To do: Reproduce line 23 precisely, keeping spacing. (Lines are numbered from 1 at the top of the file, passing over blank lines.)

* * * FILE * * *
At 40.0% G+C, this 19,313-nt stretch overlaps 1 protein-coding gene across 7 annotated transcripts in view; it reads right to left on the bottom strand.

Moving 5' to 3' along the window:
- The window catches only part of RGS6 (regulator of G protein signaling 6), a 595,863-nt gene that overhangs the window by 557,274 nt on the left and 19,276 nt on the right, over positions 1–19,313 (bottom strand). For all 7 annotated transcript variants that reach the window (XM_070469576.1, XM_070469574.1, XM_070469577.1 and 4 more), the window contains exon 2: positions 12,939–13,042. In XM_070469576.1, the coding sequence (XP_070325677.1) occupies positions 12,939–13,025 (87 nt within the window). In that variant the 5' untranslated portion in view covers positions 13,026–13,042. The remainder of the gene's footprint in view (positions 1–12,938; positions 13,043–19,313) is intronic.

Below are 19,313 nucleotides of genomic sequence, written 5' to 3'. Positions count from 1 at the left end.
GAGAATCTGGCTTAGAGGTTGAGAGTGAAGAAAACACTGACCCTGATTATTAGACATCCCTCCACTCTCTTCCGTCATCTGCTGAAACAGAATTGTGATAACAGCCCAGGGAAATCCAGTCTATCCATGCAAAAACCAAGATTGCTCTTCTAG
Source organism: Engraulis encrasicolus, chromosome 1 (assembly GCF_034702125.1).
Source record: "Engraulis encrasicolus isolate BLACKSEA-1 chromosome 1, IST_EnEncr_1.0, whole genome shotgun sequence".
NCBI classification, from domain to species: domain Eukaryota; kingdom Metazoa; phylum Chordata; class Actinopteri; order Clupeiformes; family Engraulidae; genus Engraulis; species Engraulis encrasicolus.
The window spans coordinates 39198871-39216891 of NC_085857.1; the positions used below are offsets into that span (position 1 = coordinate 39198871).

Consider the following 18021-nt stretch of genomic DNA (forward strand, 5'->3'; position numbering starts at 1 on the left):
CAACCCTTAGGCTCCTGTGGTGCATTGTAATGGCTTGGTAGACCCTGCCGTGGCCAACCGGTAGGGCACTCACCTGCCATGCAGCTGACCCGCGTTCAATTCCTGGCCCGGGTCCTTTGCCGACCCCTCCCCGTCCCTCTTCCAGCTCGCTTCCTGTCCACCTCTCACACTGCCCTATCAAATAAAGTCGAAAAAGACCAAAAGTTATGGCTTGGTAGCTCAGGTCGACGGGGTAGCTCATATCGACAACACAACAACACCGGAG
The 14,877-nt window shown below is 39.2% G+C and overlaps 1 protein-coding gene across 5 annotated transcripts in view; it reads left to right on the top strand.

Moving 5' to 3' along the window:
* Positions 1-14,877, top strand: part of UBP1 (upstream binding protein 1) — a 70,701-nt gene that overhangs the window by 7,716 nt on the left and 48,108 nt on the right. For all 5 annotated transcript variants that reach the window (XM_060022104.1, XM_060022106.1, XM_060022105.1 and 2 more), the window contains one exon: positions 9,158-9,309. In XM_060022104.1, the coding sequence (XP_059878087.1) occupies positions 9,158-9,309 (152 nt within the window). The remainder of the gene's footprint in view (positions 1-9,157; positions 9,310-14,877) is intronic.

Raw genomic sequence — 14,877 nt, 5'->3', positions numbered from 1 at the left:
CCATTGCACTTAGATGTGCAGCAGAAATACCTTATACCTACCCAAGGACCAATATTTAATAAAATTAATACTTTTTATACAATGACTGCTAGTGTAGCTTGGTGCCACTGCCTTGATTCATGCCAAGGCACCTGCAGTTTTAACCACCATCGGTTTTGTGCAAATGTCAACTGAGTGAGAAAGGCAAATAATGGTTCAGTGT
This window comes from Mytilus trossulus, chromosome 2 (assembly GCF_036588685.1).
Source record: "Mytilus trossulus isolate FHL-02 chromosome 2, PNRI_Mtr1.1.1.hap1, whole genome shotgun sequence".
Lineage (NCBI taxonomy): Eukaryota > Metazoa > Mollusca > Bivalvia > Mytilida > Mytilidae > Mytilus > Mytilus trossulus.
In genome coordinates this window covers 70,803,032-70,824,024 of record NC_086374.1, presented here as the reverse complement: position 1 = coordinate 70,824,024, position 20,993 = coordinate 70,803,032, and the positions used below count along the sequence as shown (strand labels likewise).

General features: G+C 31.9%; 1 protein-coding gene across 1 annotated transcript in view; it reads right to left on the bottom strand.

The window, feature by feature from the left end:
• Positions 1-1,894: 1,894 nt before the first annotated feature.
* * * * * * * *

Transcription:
• Positions 1-1,894: 1,894 nt before the first annotated feature.